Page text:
This report describes infection of Drosophila by Leishmania species, a genus of intracellular protozoan parasites that causes disease (leishmaniasis) in humans. It is commonly spread in tropical and subtropical regions by blood-feeding flies in the Phlebotominae genus (Diptera order), often called sand flies.
Wild-type Drosophila injected with L. amazonensis amastigotes derived from mouse macrophages have a roughly 75% survival rate. Mutants in the Toll pathway (Dif) and Imd pathway (PGRP-LC) fare similarly to wild-type flies, as do mutants with melanization defects (Sp7), indicating that those pathways are not a major factor in Drosophila's survival. Unlike in vertebrates (see below), L. amazonensis remain as amastigotes in small vacuoles inside plasmatocytes (hemocyte-derived phagocytic cells).
In flies where CD36-like receptors (CG10345, CG31741, and crq) were knocked down, however, each fly had a greater number of L. amazonensis, and more of them had progressed to the promastigotes phase of their life cycle.
[updated Jan. 2020 by FlyBase; FBrf0222196]
The most common form is cutaneous leishmaniasis, which causes skin sores. The sores typically develop within a few weeks or months of the sand fly bite. The sores may start out as papules (bumps) or nodules (lumps) and may end up as ulcers (like a volcano, with a raised edge and central crater); skin ulcers might be covered by scab or crust. If the sores spread to mucous membranes of the nose, mouth, or throat, it is known as mucosal leishmaniasis. The other main form is visceral leishmaniasis, which affects several internal organs (usually spleen, liver, and bone marrow) and can be life threatening. The illness typically develops within months (sometimes as long as years) of the sand fly bite. Affected people usually have fever, weight loss, enlargement (swelling) of the spleen and liver, and low blood counts - a low red blood cell count (anemia), a low white blood cell count (leukopenia), and a low platelet count (thrombocytopenia). (Adapted from https://www.cdc.gov/parasites/leishmaniasis/disease.html, accessed 2020.01.27.)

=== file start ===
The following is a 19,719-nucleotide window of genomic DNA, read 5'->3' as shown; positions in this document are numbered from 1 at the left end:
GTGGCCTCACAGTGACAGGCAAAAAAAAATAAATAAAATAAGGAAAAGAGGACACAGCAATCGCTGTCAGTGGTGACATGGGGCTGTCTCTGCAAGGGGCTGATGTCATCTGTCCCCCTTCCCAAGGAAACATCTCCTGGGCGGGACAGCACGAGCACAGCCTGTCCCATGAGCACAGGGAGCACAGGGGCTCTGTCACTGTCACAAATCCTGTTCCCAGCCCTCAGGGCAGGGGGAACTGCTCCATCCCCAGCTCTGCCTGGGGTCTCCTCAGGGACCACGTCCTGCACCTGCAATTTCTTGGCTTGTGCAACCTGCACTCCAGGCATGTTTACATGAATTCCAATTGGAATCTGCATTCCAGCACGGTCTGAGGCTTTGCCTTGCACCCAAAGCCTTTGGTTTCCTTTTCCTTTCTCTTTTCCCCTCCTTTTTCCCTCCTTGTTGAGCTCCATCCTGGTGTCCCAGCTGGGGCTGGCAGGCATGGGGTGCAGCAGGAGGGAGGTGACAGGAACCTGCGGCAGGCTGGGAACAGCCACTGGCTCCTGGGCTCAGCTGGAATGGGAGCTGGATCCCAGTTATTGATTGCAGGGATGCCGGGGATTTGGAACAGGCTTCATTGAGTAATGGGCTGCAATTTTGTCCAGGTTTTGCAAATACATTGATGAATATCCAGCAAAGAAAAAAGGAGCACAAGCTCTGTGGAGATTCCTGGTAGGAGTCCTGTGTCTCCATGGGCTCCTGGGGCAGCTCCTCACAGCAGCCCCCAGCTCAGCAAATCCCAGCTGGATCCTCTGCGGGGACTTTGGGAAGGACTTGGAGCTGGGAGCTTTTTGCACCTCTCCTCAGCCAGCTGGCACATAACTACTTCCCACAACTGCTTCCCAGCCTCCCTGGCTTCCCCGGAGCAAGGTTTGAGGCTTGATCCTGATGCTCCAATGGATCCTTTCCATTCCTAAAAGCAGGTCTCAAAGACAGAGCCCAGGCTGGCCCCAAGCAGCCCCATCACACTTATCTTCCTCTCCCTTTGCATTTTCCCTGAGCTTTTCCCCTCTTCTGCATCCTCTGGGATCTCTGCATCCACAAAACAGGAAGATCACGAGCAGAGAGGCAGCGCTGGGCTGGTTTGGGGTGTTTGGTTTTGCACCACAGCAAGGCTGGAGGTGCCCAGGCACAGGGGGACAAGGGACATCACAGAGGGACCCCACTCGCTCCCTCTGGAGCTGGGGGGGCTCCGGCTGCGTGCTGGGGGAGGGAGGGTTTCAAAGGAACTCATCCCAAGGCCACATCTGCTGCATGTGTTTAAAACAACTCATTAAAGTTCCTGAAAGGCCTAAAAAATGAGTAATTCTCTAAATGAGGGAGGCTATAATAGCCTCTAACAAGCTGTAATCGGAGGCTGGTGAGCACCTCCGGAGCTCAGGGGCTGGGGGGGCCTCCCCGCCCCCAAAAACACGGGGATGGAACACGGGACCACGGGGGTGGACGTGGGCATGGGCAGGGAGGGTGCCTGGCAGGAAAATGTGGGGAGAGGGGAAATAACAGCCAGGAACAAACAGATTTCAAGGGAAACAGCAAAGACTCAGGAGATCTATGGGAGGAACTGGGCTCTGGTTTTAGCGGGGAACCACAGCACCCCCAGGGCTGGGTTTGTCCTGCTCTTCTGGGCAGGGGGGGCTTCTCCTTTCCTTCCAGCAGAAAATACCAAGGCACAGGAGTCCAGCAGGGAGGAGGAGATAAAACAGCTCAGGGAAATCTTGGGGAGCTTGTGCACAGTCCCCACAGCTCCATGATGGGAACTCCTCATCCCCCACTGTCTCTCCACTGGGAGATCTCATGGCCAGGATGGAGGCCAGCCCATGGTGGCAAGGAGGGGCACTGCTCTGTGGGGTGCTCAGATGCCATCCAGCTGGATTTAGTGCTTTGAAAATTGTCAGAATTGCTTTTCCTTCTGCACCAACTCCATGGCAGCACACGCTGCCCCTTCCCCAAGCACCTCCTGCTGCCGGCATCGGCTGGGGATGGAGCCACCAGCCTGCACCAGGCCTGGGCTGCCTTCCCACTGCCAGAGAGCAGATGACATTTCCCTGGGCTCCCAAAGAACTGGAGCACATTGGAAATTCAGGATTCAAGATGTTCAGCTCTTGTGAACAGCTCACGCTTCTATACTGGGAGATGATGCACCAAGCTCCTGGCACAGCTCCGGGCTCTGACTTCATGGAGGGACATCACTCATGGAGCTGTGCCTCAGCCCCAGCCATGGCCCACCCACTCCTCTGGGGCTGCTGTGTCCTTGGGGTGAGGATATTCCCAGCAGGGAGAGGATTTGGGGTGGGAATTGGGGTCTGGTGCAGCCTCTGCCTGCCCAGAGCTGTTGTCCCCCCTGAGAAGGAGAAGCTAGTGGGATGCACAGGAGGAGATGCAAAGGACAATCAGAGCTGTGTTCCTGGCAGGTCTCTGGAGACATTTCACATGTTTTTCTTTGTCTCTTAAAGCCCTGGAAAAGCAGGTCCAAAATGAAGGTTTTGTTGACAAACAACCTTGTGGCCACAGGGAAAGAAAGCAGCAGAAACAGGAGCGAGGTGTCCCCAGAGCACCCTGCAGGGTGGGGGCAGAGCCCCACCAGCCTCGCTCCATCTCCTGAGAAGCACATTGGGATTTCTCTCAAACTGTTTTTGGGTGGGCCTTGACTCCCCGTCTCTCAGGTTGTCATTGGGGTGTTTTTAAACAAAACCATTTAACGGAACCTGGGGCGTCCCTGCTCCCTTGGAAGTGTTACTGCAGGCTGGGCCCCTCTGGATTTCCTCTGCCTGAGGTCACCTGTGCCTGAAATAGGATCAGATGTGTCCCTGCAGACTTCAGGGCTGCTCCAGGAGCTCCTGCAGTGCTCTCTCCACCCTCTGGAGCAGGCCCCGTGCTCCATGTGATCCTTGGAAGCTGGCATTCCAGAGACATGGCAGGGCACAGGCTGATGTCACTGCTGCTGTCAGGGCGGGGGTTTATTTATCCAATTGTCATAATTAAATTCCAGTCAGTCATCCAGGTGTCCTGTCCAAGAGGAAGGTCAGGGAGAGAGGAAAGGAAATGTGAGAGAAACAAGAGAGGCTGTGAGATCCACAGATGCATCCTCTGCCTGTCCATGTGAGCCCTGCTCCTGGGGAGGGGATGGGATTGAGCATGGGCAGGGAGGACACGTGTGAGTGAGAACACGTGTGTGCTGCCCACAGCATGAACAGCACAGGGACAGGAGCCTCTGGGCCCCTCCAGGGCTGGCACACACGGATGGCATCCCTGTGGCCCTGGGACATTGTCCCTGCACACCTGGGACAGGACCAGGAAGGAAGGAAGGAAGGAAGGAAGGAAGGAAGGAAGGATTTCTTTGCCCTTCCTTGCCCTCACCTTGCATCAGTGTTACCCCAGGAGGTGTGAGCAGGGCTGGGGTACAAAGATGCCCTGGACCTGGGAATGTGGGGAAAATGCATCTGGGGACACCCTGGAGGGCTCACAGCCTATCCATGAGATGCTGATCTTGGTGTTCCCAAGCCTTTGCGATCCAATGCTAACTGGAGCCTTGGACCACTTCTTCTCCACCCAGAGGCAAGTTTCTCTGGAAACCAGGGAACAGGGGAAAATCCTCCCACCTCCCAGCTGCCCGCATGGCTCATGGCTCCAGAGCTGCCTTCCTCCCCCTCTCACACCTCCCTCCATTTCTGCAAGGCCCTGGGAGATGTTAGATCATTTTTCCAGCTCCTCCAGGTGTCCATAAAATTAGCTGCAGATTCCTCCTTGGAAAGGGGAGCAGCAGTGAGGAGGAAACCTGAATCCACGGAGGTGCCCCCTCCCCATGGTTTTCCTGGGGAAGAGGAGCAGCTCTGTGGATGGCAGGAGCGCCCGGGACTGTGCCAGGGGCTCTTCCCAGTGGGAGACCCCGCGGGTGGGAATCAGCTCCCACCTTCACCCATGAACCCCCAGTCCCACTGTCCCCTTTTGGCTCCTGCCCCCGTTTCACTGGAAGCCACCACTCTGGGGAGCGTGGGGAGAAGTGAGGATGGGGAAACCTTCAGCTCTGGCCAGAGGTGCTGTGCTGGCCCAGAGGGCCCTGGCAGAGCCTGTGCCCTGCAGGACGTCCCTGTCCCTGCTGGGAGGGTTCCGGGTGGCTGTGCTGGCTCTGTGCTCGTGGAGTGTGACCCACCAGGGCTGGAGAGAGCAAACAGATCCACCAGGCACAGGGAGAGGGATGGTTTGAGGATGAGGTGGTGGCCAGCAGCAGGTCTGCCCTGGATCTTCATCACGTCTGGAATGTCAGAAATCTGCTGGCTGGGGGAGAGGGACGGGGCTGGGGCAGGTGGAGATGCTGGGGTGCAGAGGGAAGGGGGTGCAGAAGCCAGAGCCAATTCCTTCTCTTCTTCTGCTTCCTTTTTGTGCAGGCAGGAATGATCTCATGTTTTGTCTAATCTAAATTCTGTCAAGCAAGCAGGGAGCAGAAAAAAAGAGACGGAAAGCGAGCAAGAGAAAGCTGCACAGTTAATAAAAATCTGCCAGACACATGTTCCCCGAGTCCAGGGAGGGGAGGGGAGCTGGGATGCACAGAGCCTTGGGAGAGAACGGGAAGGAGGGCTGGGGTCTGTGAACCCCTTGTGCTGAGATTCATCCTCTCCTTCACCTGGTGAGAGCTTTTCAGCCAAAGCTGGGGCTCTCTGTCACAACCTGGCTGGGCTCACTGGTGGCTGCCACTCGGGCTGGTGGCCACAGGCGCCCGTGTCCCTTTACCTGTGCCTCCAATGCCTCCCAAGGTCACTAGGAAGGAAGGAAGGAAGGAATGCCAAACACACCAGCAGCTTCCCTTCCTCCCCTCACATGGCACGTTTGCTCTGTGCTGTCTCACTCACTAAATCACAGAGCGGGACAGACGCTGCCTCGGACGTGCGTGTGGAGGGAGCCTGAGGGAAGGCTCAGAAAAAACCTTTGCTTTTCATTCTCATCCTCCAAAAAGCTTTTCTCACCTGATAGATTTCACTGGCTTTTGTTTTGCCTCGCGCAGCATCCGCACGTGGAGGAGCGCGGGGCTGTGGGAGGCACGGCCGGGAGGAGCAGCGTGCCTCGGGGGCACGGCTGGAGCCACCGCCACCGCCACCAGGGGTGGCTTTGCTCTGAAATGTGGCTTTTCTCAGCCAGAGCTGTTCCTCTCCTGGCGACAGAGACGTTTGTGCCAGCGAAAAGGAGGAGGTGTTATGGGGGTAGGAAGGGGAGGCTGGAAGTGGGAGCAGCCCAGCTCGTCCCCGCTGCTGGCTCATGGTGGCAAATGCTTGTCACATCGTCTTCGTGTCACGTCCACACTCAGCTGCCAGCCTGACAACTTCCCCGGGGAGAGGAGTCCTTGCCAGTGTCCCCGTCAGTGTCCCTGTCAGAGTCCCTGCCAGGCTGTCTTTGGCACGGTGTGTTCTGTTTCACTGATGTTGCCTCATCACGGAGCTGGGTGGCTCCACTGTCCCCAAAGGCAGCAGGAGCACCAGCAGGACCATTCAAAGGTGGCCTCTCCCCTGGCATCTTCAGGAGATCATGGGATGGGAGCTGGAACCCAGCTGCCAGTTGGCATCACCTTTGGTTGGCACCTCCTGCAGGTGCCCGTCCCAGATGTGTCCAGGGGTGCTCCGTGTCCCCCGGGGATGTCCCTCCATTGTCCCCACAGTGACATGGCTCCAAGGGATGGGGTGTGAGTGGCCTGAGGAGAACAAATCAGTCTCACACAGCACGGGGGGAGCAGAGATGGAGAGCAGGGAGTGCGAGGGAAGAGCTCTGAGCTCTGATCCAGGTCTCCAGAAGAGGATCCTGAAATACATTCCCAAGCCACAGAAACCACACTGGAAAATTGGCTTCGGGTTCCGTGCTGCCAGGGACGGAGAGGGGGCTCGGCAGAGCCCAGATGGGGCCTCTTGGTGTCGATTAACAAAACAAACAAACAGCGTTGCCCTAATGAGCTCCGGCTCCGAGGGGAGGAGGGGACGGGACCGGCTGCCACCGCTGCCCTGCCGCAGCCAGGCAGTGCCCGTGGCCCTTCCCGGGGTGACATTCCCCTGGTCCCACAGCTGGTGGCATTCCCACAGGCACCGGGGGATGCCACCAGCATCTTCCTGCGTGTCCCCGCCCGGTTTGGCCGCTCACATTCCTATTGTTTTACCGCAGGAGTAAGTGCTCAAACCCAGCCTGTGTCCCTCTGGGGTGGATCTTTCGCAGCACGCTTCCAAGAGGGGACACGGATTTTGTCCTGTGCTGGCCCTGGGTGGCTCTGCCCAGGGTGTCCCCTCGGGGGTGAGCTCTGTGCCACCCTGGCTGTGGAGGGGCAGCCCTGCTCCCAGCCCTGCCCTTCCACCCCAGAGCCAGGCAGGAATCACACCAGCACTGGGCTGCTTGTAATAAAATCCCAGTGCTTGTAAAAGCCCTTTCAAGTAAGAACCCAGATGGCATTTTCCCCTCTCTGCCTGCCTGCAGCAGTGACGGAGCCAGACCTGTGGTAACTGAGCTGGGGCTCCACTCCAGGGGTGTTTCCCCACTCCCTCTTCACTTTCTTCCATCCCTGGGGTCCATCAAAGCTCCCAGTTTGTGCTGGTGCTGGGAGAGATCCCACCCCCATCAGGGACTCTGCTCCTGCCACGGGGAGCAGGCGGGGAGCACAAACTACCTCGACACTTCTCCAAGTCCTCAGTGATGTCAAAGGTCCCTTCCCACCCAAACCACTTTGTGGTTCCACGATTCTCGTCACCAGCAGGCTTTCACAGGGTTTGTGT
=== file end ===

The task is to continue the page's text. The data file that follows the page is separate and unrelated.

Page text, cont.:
Human infection is caused by more than 20 species of Leishmania protozoa. (https://www.cdc.gov/parasites/leishmaniasis/biology.html, accessed 2020.01.27.)
In vertebrates, neutrophils respond to bite sites and phagocytose Leishmania. These neutrophils begin to die and thus display apoptotic markers, causing them to be phagocytosed by dendritic cells and macrophages. Following receptor mediated phagocytosis, the Leishmania-containing phagosome rapidly matures into a phagolysosome-like organelle known as a parasitophorous vacuole, which can contain multiple Leishmania amastigotes (a stage of their life cycle). This vacuole matures in a manner similar to phagolysosome maturation, where it gains markers of early endosomes, late endosomes, and lysosomes. Unlike in phagolysosomes, however, the amastigotes are not degraded, and instead enlarge and modify the vacuole to evade the immune system and support their survival. (Adapted from Ribeiro-Gomes et al. 2012, pubmed:22359507, and Okuda et al. 2016, FBrf0232610.)